Describes how the international business system has undergone dramatic changes since Vernon’s life cycle model in 1966 which postulated that international corporations could sell product sequentially ‐ first in the USA, then in Europe, and later in Japan. Other parts of the world would then receive the product after it had been sold in these three major world markets. Ohmae helped to develop the concept of a global economic triad in 1985, and the fact that products may be sold simultaneously in the three triad regions of the world: the USA, Western Europe and Japan. Believes that this traditional triad view of global competition is inappropriate in today’s world for two reasons. First, in today’s global environment, an important role is played by the type of capitalism, or “business system” that countries or regions follow. For example, there is an Anglo‐Saxon approach to business followed in countries such as the USA and the UK, versus a communitarian approach which is followed in Germany, and many of the other Western European economies. Second, the “emerging” regions of the world, in areas such as Asia and Eastern Europe, also need to be included in the analysis of global competition in the 1990s and beyond. Redefines the traditional global economic triad definition made famous by Ohmae in 1985 and further reinforced recently by Thurow in 1992 that takes into account these two points.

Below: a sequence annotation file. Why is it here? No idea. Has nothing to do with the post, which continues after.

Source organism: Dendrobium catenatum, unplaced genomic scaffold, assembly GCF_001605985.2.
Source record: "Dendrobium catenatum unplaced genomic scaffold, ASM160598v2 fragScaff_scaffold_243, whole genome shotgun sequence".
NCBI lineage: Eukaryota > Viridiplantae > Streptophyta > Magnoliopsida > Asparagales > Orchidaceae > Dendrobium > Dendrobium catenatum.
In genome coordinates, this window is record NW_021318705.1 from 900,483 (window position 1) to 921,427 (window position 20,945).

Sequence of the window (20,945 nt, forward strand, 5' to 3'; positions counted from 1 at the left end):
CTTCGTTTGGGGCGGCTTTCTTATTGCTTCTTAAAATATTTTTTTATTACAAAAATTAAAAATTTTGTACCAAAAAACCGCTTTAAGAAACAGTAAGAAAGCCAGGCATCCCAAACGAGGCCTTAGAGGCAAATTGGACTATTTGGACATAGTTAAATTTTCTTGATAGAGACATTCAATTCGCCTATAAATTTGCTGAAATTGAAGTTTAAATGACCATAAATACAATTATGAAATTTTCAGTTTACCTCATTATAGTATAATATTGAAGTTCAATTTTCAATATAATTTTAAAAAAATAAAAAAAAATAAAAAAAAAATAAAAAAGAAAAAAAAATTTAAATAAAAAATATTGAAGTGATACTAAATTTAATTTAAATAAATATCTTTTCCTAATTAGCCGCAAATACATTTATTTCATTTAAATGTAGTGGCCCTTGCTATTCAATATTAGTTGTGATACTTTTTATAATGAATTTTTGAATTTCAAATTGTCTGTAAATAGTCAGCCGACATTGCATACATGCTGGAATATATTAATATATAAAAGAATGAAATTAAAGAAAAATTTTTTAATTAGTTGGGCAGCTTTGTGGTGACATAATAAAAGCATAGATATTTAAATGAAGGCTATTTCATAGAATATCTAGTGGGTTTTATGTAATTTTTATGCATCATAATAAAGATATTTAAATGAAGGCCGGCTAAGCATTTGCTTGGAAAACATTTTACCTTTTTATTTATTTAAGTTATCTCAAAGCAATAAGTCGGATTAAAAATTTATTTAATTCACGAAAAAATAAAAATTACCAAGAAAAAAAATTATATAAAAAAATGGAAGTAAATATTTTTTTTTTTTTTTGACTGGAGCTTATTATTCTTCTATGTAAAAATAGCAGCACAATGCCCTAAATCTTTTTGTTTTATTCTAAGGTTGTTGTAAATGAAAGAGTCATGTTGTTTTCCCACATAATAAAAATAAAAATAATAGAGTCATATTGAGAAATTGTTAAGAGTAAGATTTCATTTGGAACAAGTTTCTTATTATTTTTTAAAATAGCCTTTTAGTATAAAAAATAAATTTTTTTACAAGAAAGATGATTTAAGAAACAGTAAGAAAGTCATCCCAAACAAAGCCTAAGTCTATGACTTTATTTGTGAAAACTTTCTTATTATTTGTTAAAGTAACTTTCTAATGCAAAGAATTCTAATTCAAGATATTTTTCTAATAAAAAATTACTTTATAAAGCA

CitationDownload as .RIS
MCB UP Ltd
Copyright © 1996, MCB UP Limited